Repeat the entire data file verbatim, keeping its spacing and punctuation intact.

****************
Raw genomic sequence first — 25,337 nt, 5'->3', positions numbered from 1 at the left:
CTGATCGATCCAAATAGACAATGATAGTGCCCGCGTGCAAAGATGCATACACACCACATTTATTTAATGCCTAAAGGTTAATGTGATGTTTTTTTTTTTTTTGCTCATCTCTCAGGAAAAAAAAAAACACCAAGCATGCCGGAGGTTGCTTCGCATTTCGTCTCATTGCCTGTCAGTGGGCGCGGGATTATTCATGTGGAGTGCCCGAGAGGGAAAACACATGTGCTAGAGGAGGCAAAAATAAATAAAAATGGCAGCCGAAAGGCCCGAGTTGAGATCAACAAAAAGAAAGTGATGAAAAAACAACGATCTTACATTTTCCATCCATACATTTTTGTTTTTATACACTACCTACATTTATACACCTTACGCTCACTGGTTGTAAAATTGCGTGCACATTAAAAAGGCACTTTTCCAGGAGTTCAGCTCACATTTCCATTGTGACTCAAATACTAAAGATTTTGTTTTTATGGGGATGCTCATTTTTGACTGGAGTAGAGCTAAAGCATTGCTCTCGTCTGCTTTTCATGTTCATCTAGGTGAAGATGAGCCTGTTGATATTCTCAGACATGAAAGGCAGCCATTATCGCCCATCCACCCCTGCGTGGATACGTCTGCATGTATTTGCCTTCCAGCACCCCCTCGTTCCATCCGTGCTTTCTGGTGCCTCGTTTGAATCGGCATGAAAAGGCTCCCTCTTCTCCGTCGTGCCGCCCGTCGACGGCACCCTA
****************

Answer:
Raw genomic sequence first — 25,337 nt, 5'->3', positions numbered from 1 at the left:
CTGATCGATCCAAATAGACAATGATAGTGCCCGCGTGCAAAGATGCATACACACCACATTTATTTAATGCCTAAAGGTTAATGTGATGTTTTTTTTTTTTTTGCTCATCTCTCAGGAAAAAAAAAAACACCAAGCATGCCGGAGGTTGCTTCGCATTTCGTCTCATTGCCTGTCAGTGGGCGCGGGATTATTCATGTGGAGTGCCCGAGAGGGAAAACACATGTGCTAGAGGAGGCAAAAATAAATAAAAATGGCAGCCGAAAGGCCCGAGTTGAGATCAACAAAAAGAAAGTGATGAAAAAACAACGATCTTACATTTTCCATCCATACATTTTTGTTTTTATACACTACCTACATTTATACACCTTACGCTCACTGGTTGTAAAATTGCGTGCACATTAAAAAGGCACTTTTCCAGGAGTTCAGCTCACATTTCCATTGTGACTCAAATACTAAAGATTTTGTTTTTATGGGGATGCTCATTTTTGACTGGAGTAGAGCTAAAGCATTGCTCTCGTCTGCTTTTCATGTTCATCTAGGTGAAGATGAGCCTGTTGATATTCTCAGACATGAAAGGCAGCCATTATCGCCCATCCACCCCTGCGTGGATACGTCTGCATGTATTTGCCTTCCAGCACCCCCTCGTTCCATCCGTGCTTTCTGGTGCCTCGTTTGAATCGGCATGAAAAGGCTCCCTCTTCTCCGTCGTGCCGCCCGTCGACGGCACCCTA